In-home care becoming a national trend
The changing personality of the new generation of seniors is driving a new aging preference: to remain at home with supports and services available.
“[T]he young disabled and baby boomers are looking at their options, what people want has become more of a driver in how our long-term care system is going to look,” Alayna Waldrum, executive director of LeadingAge DC, explained in a Washington Post article.
To address that desire, the District of Columbia’s Office on Aging launched its Nursing Home Transition program in April, to help Medicaid-eligible seniors receive Medicaid-funded services at home, according to an article in the newspaper. Even if an individual is not Medicaid-eligible, the Office on Aging will assist him or her in finding other funding sources.
The office also helps locate help for nonmedical purposes, such as transportation and meals. This service is open to District of Columbia residents aged 60 and older, regardless of income as indicated by the federal Older Americans Act.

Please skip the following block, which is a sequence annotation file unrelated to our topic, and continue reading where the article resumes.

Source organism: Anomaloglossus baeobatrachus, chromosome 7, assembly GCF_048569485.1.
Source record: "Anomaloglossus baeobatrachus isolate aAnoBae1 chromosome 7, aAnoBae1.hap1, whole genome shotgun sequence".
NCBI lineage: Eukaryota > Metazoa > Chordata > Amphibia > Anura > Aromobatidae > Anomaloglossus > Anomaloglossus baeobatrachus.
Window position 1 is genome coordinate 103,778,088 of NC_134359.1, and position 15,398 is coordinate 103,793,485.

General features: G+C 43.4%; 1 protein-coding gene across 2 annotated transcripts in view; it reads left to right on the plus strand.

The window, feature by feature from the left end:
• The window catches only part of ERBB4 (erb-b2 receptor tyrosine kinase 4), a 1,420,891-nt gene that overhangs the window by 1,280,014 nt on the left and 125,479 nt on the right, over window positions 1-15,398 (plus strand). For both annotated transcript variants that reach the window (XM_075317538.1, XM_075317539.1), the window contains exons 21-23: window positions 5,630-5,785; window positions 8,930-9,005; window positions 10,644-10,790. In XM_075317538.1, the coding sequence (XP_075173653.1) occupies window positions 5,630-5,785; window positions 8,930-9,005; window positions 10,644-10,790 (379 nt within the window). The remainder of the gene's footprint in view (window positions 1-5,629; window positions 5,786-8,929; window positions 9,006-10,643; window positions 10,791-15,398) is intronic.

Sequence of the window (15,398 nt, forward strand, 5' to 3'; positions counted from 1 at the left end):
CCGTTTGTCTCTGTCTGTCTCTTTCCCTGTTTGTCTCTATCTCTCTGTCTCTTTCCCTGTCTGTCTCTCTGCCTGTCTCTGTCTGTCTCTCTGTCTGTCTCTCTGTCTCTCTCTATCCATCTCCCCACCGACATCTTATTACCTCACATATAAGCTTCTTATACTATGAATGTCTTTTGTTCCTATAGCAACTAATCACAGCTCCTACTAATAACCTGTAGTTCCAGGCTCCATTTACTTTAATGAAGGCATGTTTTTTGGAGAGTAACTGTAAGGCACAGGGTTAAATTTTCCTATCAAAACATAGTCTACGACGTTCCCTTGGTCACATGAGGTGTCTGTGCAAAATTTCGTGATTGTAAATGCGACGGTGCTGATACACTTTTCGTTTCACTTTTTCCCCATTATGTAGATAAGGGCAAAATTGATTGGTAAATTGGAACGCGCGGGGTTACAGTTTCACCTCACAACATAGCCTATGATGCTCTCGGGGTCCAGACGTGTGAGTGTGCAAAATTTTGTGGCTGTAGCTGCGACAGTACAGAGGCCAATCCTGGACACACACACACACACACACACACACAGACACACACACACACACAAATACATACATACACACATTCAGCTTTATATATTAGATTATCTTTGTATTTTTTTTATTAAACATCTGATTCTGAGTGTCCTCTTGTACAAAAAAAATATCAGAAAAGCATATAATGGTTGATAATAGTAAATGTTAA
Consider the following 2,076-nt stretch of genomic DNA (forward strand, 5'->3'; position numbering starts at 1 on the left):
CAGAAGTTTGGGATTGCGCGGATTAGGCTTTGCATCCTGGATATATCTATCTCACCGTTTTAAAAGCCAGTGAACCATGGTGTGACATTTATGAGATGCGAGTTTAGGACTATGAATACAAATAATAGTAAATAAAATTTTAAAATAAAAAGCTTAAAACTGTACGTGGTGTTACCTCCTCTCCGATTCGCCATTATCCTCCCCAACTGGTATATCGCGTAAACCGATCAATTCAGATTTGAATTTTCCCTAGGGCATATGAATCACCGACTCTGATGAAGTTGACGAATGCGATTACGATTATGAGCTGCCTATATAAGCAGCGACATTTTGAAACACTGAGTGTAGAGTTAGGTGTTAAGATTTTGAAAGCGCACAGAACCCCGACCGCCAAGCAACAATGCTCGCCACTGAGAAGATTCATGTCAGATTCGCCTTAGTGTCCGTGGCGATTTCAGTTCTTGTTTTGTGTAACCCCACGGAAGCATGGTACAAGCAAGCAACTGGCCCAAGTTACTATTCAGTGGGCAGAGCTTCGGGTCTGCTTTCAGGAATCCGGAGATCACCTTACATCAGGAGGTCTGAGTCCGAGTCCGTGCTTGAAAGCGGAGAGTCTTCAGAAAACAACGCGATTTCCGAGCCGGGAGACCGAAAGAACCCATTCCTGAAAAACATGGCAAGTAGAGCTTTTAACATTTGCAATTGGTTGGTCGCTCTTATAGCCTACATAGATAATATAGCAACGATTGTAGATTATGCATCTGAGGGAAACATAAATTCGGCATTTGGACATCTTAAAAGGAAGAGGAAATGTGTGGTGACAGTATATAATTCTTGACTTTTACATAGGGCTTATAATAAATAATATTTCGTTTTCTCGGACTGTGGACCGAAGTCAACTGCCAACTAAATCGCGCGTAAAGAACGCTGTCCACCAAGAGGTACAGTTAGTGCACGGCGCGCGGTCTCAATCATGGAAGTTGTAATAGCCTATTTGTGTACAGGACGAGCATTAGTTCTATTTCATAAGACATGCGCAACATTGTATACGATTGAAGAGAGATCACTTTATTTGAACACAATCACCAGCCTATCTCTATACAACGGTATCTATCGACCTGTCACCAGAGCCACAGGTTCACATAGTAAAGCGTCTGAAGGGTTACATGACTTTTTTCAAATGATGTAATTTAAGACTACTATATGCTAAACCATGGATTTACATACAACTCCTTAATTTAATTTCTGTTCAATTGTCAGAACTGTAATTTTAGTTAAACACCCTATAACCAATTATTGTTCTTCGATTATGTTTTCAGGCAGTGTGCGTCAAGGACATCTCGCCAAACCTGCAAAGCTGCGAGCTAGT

The program’s goal is to enable residents to transition from nursing homes back into their own homes with the necessary services available to ensure safety and quality of life. Providing in-home care to seniors and those with disabilities is a growing national trend.
To enable this shift, the Affordable Care Act increases funding to states that make these in-home services available, thereby keeping some seniors out of nursing homes. At this time, 17 states have received approval for additional funding.
Sandra Hoban was on I Advance Senior Care / Long-Term Living’s editorial staff for 17 years. She is one of the country’s longest-serving senior care journalists. Before joining Long-Term Living, she was a member of the promotions department at Advanstar Communications. In addition to her editorial experience, Sandi has served past roles in print and broadcast advertising as a traffic and talent coordinator.
Topics: Clinical , Medicare/Medicaid